Safety and Health Abroad


The study abroad program at the University of North Florida sends over 600 students abroad to several different countries including France, Japan, Peru and Egypt to name a few. With recent terrorist attacks and development of the Zika virus, some students may find study abroad to be unsafe, but UNF has taken active steps to keep students safe and healthy. Ruth Lopez talks about what steps students must take before studying abroad, and also talks about things to avoid when in a different country.

Students are required to attend a safety session that goes over health and crime alerts. It gives students tips to stay safe while abroad like practicing the buddy system or staying away from large crowds or political events.

When abroad, students need to know how to be able to reach their emergency contact. Telephone systems are different around the world, so you want to make sure you can be able to call someone in case of an emergency. This includes making sure you can stay in touch with the U.S. Embassy.

The Embassy is who you want to contact during an emergency abroad, but students should also know how to contact local police. Note that 911 is not a universal number to contact police. Several countries have different numbers. For example, in South Korea, France and many other countries you want to dial 112, but in Brazil you want to dial 192.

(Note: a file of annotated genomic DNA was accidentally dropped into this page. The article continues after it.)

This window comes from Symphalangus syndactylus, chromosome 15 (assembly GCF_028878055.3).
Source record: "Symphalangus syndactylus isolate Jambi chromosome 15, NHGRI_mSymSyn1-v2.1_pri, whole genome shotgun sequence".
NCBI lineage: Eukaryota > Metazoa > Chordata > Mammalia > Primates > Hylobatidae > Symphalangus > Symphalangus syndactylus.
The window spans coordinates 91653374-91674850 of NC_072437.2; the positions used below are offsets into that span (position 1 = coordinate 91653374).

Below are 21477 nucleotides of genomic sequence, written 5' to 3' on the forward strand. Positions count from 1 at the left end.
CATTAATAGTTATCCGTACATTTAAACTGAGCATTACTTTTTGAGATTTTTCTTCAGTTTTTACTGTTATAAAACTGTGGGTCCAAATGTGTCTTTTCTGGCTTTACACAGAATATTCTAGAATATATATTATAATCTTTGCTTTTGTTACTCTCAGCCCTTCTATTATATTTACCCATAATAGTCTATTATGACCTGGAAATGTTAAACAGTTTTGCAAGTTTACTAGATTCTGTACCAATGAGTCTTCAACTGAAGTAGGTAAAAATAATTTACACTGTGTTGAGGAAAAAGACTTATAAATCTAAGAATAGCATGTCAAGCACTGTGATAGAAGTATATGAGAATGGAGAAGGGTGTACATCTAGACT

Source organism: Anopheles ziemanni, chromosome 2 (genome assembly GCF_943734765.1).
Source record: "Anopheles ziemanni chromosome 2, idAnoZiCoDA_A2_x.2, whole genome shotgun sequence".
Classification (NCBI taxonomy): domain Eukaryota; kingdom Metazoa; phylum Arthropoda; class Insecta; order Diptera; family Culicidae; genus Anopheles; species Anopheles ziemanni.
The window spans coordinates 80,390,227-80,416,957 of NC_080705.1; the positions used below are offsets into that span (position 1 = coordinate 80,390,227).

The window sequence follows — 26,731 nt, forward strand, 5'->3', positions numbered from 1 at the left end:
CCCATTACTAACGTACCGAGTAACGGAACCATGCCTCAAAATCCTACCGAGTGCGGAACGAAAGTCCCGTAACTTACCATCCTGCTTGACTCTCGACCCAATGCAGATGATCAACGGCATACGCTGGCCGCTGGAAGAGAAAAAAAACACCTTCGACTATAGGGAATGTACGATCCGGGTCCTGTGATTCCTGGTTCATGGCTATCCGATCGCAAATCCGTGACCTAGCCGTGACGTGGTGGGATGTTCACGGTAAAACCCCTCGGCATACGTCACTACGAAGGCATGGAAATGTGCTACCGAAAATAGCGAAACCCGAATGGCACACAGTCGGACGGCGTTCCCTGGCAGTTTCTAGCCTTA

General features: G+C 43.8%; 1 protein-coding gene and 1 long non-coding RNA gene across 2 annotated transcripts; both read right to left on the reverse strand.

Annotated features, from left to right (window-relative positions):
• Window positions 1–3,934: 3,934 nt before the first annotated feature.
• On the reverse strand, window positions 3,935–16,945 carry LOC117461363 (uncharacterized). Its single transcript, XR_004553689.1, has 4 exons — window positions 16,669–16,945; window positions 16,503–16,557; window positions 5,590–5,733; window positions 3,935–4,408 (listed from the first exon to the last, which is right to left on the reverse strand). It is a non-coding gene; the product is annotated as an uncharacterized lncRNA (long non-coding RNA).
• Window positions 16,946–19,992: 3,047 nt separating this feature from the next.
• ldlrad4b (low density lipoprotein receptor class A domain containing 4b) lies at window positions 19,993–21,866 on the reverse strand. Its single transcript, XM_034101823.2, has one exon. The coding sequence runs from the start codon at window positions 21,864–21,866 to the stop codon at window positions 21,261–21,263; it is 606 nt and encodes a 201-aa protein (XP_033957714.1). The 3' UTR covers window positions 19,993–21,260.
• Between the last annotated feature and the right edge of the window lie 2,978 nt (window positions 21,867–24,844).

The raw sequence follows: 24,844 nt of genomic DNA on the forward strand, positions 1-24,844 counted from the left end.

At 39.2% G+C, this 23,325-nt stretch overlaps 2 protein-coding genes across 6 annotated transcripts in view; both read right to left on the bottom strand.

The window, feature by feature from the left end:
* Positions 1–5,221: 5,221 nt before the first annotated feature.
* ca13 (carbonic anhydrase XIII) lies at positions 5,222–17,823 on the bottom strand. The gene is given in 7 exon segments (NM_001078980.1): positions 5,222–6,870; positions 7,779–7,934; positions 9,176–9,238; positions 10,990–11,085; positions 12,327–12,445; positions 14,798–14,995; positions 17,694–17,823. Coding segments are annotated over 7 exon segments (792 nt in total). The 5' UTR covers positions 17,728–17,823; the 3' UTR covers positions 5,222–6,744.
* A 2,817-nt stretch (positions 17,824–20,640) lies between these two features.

The safety session also lists a couple of things students should do prior to their trip. For example, students are encouraged to give family members a schedule of what they are planning to do while they are abroad.

Students will also receive a country information packet from the State Department that goes over specific tips on how to stay safe in a particular country. This packet also includes very helpful information about the country’s demographics and political information.

Students are encouraged to enroll their trip with the Department of State through their Smart Traveller Enrollment Program or STEP for short. By enrolling in the STEP program, it will help facilitate communication in case of emergency either in the United States or the country the student is visiting.

Ruth Lopez, who is the director of the International Center at the University of Florida, speaks about how the university chooses to continue or discontinue a program abroad. 

The UNF Travel Clinic also helps identify what kind of diseases students will be exposed to at the country they are traveling abroad to. Once they identify these diseases, the clinic will help provide immunizations like pills or vaccines to help prevent students from catching these diseases.Students are recommended to meet with the Travel Clinic six weeks before leaving the country.

The country-specific information packet also provides valuable information diseases found in that country. Some of the information includes how one can get the disease and steps students should take to prevent getting sick.



Steve Wozniak’s Vision For the Future

Tickets for Tuesday night’s event were sold-out. The audience eagerly waits to hear Steve Wozniak speak.